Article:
This item was published during the term of a previous administration that ended in April 2007
Community safety funding increase
Crime prevention and community safety projects, including CCTV, are to benefit from £4 million of funding in each of the next three years - £1 million more than currently on offer, it was announced today.
Under the Community Safety Award Programme, the money is being made available directly to Community Safety Partnerships for community safety initiatives, £1 million more than is currently on offer.
Part of the Programme funding is from the extra £28 million announced in Finance Minister Angus MacKay's Budget Statement to address drugs misuse. At least 18 per cent of the money must be aimed at initiatives which specifically tackle drug-related crime.
The new scheme replaces the " Make Our Communities Safer" CCTV and Community Safety Challenge Competition Awards. It is based on local population and the number of crimes committed per person.
Deputy Justice Minister Iain Gray said:
"The Scottish Executive is committed to strengthening all of Scotland's communities and improving people's lives. Crime and the fear of crime, particularly drug-related crime, are two of the biggest barriers to this.
"That is why we have been putting sustained investment into community safety projects and CCTV. I know from speaking to Scottish police officers that these have really helped them prevent and detect the kind of crimes that most worry the public, like house-breaking and car crime.
"The new Community Safety Award Programme, with this extra funding, will enable us to build on these successes. The kind of initiatives that could benefit are education and diversion schemes for young people, security programmes for the elderly, drop-in centres with advice on crime prevention and projects assisting the victims of crime.
"For the first time all Councils in Scotland will benefit from the new Award. I believe that the Programme is fairer to all and provides Councils with real incentives to create safer communities. This shows how, step-by-step, the Executive is building for the long-term."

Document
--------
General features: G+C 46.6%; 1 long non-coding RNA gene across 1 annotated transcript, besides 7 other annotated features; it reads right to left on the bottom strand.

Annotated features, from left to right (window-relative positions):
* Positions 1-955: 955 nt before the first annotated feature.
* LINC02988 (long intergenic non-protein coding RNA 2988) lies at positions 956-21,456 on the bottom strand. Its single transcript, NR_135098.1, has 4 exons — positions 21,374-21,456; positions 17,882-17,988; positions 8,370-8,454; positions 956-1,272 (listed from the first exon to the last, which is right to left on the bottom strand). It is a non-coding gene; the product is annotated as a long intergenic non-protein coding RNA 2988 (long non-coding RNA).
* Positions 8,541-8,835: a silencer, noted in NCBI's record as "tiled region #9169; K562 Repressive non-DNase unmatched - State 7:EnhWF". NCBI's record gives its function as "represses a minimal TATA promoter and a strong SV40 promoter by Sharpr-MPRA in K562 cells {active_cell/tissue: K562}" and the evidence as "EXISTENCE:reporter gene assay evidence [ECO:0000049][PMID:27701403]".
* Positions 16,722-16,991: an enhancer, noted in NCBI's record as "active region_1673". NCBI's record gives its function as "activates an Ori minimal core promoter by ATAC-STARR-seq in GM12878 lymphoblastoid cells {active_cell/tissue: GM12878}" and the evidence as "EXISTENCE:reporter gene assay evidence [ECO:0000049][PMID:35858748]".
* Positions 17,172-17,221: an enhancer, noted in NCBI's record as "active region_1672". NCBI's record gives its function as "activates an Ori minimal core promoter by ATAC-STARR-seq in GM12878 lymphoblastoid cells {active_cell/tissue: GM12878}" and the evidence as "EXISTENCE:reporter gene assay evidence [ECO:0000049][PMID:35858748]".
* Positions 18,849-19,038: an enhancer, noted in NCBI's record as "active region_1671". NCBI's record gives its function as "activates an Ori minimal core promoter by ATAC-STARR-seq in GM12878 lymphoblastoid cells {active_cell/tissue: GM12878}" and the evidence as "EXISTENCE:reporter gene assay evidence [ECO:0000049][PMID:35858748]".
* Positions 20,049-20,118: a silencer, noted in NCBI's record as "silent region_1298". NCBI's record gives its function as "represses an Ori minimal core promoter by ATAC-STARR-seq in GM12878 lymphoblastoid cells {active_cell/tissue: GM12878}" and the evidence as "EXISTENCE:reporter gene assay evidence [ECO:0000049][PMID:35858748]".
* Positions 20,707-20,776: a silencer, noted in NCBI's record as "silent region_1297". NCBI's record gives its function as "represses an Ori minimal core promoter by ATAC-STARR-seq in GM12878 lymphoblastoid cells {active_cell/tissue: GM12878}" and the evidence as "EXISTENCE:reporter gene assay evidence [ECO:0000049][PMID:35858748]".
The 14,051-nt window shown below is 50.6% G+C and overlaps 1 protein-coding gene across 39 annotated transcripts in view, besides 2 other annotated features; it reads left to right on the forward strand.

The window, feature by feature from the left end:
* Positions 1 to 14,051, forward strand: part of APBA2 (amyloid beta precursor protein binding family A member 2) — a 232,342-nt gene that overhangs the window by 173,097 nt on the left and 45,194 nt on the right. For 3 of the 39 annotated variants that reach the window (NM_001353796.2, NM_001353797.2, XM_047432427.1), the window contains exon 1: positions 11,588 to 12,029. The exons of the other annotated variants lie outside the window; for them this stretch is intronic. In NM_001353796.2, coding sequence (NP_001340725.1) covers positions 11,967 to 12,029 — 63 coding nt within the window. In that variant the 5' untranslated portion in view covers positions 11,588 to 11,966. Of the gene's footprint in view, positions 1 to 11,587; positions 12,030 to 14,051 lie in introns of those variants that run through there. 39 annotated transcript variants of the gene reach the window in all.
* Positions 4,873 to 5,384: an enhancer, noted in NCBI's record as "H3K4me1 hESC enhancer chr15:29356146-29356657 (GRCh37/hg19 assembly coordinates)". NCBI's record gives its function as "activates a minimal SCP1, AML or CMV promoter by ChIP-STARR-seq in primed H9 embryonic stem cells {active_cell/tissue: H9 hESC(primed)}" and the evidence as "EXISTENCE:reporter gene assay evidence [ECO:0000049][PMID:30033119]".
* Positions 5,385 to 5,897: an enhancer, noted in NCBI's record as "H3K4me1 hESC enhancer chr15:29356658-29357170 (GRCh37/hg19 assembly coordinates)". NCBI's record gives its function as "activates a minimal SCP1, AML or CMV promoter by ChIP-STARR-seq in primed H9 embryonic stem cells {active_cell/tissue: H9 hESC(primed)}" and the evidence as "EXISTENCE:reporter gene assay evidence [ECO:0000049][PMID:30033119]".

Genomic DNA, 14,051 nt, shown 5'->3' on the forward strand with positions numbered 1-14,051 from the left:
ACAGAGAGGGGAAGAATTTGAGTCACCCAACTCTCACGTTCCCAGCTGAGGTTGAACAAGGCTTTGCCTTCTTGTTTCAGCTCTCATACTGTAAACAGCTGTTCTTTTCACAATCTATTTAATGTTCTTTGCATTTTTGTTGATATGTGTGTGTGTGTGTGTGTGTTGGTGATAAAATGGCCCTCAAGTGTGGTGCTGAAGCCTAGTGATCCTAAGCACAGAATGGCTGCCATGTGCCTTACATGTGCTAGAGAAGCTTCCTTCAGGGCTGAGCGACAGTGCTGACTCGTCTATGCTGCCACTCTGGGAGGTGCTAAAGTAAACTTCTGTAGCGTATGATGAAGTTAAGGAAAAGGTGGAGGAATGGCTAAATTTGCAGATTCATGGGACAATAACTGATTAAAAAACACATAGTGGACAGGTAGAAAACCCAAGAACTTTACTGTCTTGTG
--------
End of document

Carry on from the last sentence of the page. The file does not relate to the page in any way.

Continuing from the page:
The break-down of funding for local authorities in each of the next three years is as follows:
Orkney Islands - £21,172.55;
Shetland Islands - £26,753.53;
Eileanan Siar - £23,512.31;
Clackmannanshire - £61,109.45;
Midlothian - £72,718.97;
Inverclyde - £86,357.50;
Moray - £69,883.47;
Stirling - £68,481.62;
Argyll & Bute - £62,002.27;
East Renfrewshire - £63,528.28;
East Lothian - £64,797.33;
West Dunbartonshire - £98,695.32;
Scottish Borders - £70,514.97;
Angus - £74,353.66;
East Dunbartonshire - £71,240.80;
South Ayrshire - £81,645.14;
East Ayrshire - £94,196.23;
Perth & Kinross - £81,485.61;
North Ayrshire - £93,806.82;
Dundee City - £130,646.00;
Falkirk - £88,715.97;
Dumfries & Galloway - £85,353.57;
West Lothian - £105,880.30;
Renfrewshire - £120,738.48;
Highland - £106,895.12;
Aberdeen City - £174,346.96;
Aberdeenshire - £107,773.79;
South Lanarkshire - £143,906.92;
North Lanarkshire - £156,319.29;
Fife - £166,338.90;
Edinburgh City - £230,523.00;
Glasgow City - £296,305.87.
Additional funding will also be made available for those community safety partnerships who have made the most progress with their strategies and action plans.
Details of funding for Aberdeen City, Aberdeenshire and Moray were announced by Mr Gray on 23 August 2001.